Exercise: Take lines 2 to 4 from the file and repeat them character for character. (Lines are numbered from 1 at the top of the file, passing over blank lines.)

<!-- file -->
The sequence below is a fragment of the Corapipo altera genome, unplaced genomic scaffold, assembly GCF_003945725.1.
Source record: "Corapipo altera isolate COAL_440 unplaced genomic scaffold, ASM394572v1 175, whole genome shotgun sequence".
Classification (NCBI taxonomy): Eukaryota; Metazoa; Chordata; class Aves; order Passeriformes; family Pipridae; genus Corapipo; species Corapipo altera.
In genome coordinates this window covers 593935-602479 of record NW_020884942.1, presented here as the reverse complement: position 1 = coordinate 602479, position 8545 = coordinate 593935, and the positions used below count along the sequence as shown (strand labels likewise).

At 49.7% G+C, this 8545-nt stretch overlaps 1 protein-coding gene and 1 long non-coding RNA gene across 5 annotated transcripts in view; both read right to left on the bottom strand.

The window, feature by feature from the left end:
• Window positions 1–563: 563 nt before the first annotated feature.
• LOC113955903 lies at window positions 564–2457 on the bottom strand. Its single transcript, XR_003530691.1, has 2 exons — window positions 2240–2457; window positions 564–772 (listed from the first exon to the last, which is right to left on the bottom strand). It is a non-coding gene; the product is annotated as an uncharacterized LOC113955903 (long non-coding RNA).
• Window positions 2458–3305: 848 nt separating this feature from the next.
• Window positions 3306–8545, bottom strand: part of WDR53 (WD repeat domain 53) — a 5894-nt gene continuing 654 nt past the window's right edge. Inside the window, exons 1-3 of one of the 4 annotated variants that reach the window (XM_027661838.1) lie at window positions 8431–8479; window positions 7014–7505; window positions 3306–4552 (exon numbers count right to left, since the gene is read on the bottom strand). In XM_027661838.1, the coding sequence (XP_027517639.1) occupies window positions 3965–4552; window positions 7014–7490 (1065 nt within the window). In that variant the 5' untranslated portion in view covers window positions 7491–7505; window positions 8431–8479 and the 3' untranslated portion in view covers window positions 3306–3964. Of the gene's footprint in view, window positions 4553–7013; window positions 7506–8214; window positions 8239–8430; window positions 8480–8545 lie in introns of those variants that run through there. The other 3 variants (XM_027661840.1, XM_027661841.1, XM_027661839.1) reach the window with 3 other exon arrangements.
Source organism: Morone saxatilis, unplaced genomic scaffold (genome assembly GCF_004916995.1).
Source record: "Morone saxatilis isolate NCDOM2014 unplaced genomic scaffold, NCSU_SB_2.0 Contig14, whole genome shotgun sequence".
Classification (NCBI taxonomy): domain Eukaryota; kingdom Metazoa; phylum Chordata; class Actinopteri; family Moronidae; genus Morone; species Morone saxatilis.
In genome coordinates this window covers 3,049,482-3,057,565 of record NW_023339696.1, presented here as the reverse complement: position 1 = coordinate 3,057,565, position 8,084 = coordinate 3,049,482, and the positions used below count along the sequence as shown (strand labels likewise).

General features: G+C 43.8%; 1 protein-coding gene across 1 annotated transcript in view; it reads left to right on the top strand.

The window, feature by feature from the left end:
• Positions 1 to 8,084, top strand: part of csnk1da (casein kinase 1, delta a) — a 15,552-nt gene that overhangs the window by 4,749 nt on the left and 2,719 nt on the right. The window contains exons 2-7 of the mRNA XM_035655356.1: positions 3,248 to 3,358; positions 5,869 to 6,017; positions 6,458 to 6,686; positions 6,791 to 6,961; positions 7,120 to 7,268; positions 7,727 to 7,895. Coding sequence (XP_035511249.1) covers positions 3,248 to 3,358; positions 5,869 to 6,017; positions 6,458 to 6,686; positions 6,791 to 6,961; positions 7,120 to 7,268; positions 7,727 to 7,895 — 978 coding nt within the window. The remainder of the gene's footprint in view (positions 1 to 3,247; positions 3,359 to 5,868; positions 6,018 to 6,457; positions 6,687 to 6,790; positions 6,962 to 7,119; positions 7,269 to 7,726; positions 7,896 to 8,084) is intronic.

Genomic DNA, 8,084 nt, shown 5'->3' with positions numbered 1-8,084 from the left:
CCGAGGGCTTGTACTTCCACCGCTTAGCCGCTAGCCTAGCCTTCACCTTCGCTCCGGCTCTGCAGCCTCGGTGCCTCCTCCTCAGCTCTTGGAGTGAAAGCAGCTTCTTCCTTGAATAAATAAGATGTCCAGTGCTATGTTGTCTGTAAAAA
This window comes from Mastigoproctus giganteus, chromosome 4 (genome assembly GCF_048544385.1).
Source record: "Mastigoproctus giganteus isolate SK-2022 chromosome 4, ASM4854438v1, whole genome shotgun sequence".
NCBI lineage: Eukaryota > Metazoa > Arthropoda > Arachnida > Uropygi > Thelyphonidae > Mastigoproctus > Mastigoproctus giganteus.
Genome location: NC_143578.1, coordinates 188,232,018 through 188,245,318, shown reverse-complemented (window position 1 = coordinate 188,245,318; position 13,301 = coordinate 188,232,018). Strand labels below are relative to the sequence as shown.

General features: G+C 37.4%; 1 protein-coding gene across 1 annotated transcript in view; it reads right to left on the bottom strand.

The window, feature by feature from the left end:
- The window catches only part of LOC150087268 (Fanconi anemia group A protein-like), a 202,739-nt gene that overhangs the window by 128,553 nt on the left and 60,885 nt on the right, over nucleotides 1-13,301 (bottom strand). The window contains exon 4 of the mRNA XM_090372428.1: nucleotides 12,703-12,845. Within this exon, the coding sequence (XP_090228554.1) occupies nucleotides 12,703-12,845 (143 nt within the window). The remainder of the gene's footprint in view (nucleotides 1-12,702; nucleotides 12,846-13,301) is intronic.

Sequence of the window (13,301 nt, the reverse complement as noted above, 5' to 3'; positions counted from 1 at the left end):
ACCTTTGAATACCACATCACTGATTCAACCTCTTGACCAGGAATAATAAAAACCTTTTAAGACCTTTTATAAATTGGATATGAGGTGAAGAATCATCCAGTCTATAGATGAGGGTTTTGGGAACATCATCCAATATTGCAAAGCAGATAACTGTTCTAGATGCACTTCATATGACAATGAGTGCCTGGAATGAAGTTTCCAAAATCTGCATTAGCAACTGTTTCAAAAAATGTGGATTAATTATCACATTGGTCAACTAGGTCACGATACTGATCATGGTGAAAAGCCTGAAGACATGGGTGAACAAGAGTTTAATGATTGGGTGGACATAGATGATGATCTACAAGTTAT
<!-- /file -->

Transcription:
Source record: "Corapipo altera isolate COAL_440 unplaced genomic scaffold, ASM394572v1 175, whole genome shotgun sequence".
Classification (NCBI taxonomy): Eukaryota; Metazoa; Chordata; class Aves; order Passeriformes; family Pipridae; genus Corapipo; species Corapipo altera.
In genome coordinates this window covers 593935-602479 of record NW_020884942.1, presented here as the reverse complement: position 1 = coordinate 602479, position 8545 = coordinate 593935, and the positions used below count along the sequence as shown (strand labels likewise).